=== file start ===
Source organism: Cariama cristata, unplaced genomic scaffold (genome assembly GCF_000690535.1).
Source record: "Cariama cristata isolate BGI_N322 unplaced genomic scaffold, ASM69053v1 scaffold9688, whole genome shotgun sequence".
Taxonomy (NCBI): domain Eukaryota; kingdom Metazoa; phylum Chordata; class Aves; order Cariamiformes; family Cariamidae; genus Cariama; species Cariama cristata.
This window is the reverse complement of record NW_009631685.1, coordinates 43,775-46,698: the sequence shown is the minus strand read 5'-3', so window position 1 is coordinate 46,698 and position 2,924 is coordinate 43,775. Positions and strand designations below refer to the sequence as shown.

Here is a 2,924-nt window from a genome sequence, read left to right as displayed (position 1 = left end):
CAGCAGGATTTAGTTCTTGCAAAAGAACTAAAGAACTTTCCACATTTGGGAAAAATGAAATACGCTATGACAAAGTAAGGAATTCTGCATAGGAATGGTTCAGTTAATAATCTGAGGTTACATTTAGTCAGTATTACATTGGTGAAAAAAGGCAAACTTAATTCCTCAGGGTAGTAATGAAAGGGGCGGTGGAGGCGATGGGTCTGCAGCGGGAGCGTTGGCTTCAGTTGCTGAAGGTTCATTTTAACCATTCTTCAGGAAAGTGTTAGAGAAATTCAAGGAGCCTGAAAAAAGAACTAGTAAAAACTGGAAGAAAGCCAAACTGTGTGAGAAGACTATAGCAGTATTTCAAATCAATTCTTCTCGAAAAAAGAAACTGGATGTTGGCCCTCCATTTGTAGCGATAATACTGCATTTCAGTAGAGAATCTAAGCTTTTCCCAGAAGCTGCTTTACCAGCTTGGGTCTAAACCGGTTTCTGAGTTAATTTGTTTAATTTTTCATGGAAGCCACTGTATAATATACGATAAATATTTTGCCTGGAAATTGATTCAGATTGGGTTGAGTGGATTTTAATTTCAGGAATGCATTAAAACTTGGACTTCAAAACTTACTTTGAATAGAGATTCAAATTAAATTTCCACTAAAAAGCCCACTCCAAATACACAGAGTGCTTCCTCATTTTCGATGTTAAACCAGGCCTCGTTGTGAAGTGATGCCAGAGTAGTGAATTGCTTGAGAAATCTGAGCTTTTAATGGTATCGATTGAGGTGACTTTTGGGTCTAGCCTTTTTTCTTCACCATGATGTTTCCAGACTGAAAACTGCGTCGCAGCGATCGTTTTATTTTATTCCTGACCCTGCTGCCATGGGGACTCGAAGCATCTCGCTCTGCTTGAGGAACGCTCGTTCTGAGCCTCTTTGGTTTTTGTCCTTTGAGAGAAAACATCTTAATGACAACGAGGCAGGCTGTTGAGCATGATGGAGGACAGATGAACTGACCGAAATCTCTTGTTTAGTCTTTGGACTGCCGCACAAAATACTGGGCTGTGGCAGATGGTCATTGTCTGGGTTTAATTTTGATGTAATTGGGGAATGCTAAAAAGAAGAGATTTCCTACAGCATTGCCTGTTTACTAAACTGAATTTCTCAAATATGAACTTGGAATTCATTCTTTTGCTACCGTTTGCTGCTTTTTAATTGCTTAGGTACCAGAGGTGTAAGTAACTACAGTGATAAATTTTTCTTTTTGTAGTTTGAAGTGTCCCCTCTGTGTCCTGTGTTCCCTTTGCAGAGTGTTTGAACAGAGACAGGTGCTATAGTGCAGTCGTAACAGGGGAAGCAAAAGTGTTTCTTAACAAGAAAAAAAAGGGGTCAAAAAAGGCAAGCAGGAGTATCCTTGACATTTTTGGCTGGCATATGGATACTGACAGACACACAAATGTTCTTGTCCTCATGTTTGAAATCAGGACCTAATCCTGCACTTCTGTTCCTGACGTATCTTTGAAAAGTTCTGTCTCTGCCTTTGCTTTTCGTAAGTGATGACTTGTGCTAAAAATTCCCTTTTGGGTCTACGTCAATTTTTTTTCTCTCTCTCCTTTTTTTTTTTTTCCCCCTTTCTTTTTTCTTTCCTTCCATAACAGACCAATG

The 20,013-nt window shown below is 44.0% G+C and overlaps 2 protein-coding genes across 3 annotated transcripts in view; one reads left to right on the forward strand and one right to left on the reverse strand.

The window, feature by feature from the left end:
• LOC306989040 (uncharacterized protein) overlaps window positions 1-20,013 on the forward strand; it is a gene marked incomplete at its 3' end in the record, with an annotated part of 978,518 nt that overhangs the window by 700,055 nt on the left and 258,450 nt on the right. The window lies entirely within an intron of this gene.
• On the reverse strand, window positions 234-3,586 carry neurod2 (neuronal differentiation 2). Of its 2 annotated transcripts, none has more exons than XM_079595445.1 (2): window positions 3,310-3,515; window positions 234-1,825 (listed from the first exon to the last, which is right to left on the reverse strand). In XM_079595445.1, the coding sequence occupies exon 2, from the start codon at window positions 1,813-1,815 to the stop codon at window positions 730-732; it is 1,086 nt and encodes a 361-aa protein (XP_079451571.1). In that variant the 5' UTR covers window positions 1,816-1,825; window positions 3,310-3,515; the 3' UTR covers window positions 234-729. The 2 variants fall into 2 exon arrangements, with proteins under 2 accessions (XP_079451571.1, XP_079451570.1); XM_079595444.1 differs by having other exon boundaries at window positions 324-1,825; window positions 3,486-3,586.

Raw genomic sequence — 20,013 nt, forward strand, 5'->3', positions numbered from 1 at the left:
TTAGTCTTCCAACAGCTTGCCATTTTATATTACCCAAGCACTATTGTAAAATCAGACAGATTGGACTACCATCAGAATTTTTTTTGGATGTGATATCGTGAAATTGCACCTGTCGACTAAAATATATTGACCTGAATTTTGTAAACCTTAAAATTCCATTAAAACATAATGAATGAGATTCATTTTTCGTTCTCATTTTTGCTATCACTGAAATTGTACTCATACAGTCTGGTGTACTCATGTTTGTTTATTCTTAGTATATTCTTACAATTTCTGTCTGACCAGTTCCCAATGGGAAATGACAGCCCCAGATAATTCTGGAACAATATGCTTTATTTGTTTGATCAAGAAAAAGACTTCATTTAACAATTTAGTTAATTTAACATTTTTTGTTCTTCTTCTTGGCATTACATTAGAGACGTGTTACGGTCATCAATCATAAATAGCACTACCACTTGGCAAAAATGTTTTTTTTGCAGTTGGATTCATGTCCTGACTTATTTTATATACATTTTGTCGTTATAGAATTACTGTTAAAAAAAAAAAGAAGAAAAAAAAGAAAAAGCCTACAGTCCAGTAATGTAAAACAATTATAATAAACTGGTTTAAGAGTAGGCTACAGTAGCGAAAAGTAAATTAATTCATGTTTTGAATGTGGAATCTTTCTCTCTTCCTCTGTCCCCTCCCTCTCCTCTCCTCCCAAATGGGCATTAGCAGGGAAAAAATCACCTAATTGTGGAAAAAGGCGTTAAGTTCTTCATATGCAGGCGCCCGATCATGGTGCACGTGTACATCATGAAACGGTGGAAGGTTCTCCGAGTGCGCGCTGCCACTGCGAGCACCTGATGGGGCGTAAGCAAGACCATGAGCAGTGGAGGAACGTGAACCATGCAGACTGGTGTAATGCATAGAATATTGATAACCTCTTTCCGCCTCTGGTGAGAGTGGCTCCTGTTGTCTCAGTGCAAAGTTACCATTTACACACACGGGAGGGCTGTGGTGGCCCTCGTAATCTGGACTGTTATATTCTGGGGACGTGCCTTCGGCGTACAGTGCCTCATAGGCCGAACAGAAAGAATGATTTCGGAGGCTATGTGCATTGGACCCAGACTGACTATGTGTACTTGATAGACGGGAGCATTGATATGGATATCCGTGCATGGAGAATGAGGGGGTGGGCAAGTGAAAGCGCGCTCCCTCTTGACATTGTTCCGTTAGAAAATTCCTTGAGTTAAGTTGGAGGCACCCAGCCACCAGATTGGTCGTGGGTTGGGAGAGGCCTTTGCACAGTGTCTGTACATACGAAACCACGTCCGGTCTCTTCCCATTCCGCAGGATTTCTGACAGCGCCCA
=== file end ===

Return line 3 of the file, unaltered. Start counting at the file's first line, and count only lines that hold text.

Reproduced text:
Taxonomy (NCBI): domain Eukaryota; kingdom Metazoa; phylum Chordata; class Aves; order Cariamiformes; family Cariamidae; genus Cariama; species Cariama cristata.